[time 336] Re: [time 333] Re: [time 332] Re: Big Picture

Matti Pitkanen (matpitka@pcu.helsinki.fi)
Thu, 20 May 1999 19:03:00 +0300 (EET DST)

On Thu, 20 May 1999, Stephen P. King wrote:

> Dear Matti,
> Matti Pitkanen wrote:
> >
> > On Thu, 20 May 1999, Stephen P. King wrote:
> >
> > > Dear Hitoshi,
> > >
> > > Hitoshi Kitada wrote:
> > > >
> > > > Dear Stephen,
> > > >
> > > > ----- Original Message -----
> > > > From: Stephen P. King <stephenk1@home.com>
> > > > To: Hitoshi Kitada <hitoshi@kitada.com>
> > > > Cc: Time List <time@kitada.com>
> > > > Sent: Thursday, May 20, 1999 12:42 AM
> > > > Subject: [time 328] Re: [time 326] Re: Fisher information and relativity
> > > snip
> > >
> > > > Frieden thinks the observational aspect only. Thus space-time is given for
> > > > him. Maybe in this sense, my notion or defintion of time is not necessary
> > > > for his consideration. It is sufficient that some parameter corresponding to
> > > > time is given for him.
> > >
> > > But is not the main point of your LS theory? I understand that Frieden
> > > is assuming an a priori space-time to frame his thoughts. We must think
> > > of his notions as applying to the "mechanisms of observation" of LSs and
> > > as such should use a line of thought similar to your explanation of the
> > > Hubble expansion.
> > > Most people do not understand your theory! It is very hard to accept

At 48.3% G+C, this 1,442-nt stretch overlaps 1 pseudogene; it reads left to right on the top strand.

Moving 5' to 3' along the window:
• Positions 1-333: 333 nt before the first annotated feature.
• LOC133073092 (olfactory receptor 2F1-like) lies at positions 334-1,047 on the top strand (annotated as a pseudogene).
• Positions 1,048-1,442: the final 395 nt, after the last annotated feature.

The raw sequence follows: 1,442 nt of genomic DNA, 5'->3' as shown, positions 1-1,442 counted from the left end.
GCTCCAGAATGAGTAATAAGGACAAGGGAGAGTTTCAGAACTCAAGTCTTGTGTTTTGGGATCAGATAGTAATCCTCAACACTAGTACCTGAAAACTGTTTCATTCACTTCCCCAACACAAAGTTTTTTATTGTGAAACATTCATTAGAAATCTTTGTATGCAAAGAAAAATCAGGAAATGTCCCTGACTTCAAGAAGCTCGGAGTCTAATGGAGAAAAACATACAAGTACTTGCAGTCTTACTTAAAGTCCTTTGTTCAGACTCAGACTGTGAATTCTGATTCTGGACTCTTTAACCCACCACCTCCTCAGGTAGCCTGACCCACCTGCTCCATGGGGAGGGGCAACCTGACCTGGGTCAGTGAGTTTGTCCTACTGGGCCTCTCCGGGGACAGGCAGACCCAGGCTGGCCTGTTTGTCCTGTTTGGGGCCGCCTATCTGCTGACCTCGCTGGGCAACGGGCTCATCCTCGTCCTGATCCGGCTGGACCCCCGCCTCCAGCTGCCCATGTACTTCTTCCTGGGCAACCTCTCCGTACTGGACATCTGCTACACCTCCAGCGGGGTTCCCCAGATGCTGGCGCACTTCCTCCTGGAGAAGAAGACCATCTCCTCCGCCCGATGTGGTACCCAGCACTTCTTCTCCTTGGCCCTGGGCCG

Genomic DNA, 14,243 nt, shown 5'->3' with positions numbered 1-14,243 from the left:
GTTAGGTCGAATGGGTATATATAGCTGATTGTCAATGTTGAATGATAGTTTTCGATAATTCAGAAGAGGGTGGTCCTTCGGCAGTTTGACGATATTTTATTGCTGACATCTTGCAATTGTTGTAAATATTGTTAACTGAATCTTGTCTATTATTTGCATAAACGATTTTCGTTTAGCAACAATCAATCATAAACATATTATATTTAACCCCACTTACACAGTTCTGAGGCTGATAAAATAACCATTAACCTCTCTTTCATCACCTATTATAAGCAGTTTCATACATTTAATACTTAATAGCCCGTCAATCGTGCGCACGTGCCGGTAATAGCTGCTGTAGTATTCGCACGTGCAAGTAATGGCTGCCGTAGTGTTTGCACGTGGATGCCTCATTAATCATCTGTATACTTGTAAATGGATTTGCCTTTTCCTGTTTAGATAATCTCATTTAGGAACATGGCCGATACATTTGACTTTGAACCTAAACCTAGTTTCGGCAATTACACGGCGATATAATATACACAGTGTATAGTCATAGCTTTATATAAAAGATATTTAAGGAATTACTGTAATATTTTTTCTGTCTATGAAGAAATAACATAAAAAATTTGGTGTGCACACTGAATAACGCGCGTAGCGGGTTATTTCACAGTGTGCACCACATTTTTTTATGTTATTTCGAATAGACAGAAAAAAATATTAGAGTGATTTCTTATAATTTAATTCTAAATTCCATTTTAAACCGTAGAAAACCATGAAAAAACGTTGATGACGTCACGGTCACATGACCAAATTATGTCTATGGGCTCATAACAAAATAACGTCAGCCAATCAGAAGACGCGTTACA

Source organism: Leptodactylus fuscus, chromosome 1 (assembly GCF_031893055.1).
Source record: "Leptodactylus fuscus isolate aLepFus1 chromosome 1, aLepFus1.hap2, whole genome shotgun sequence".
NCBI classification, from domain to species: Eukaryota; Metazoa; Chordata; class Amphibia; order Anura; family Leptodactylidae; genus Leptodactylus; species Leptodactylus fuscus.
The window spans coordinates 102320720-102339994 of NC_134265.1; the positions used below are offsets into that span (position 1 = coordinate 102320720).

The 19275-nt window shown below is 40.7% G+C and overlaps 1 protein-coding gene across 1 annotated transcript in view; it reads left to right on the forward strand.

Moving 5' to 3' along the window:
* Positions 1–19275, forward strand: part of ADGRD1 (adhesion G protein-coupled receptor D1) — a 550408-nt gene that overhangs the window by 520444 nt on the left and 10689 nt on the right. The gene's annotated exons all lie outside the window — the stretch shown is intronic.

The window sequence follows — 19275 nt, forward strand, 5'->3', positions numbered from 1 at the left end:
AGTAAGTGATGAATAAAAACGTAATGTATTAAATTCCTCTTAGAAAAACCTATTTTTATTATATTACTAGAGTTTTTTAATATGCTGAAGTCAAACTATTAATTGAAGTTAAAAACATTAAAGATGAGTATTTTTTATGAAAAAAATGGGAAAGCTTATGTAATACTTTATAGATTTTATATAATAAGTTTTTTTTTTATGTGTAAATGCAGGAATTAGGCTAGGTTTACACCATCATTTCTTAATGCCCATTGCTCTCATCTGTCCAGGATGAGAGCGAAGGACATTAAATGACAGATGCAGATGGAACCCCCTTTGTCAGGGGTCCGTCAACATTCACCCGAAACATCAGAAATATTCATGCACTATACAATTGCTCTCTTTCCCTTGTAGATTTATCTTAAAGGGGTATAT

> > > that their is no absolute clock (or unique space-time frame!) for all
> > > possible observers! People instinctively wish for an absolute ordering,
> > > duration and length measure to the world for that would allow them to
> > > affirm that their particular way of thinking is the only correct one and
> > > every one else is wrong. This violates the spirit of relativity. "Any
> > > observer perceives their own subuniverse to be Minkowskian in itself."
> > > (my notion)
> > > I say that Einstein did not go far enough, he should of banished the
> > > notion of a Unique space-time for all observers all together. We need to
> > > discuss this further! We need to rethink everything starting with the
> > > notion of causality!
> >
> > I agree with the idea that there is no unique spacetime but quantum
> > superposition of spacetimes. But I think that also the hypothesis
> > about observer is too strong and leads to philosophical problems.
> > Just conscious observations are needed, I think.
> I agree, but I am thinking of the nature of these space-times that are
> superposed. Are they a priori definite or are they even categorizable as
> space-times? Could you explain your take on the philosophical problems
> implied by my hypothesis? I am very happy for a critique on this notion!
> :)

Actually I am speaking about spacetime surfaces in my own approach.
Absolute minima of Kaehler action. Imbeddability as